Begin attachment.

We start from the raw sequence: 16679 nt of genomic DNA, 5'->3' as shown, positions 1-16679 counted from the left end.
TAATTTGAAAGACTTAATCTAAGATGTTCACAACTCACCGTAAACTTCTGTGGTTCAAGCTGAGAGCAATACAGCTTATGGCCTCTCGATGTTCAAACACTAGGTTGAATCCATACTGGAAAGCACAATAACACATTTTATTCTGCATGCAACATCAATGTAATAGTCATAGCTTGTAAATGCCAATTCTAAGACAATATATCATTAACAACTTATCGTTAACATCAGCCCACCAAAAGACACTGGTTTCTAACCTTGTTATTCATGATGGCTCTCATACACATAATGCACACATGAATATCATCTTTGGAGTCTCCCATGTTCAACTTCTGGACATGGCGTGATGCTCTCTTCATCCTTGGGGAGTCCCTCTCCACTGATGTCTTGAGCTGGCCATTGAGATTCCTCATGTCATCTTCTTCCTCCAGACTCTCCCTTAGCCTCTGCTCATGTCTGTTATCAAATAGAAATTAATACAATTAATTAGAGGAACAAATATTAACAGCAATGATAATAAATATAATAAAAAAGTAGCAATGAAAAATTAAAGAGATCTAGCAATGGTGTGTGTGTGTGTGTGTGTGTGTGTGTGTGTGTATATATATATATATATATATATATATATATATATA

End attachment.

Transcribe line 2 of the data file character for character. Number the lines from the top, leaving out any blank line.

TAATTTGAAAGACTTAATCTAAGATGTTCACAACTCACCGTAAACTTCTGTGGTTCAAGCTGAGAGCAATACAGCTTATGGCCTCTCGATGTTCAAACACTAGGTTGAATCCATACTGGAAAGCACAATAACACATTTTATTCTGCATGCAACATCAATGTAATAGTCATAGCTTGTAAATGCCAATTCTAAGACAATATATCATTAACAACTTATCGTTAACATCAGCCCACCAAAAGACACTGGTTTCTAACCTTGTTATTCATGATGGCTCTCATACACATAATGCACACATGAATATCATCTTTGGAGTCTCCCATGTTCAACTTCTGGACATGGCGTGATGCTCTCTTCATCCTTGGGGAGTCCCTCTCCACTGATGTCTTGAGCTGGCCATTGAGATTCCTCATGTCATCTTCTTCCTCCAGACTCTCCCTTAGCCTCTGCTCATGTCTGTTATCAAATAGAAATTAATACAATTAATTAGAGGAACAAATATTAACAGCAATGATAATAAATATAATAAAAAAGTAGCAATGAAAAATTAAAGAGATCTAGCAATGGTGTGTGTGTGTGTGTGTGTGTGTGTGTGTGTGTATATATATATATATATATATATATATATATATATA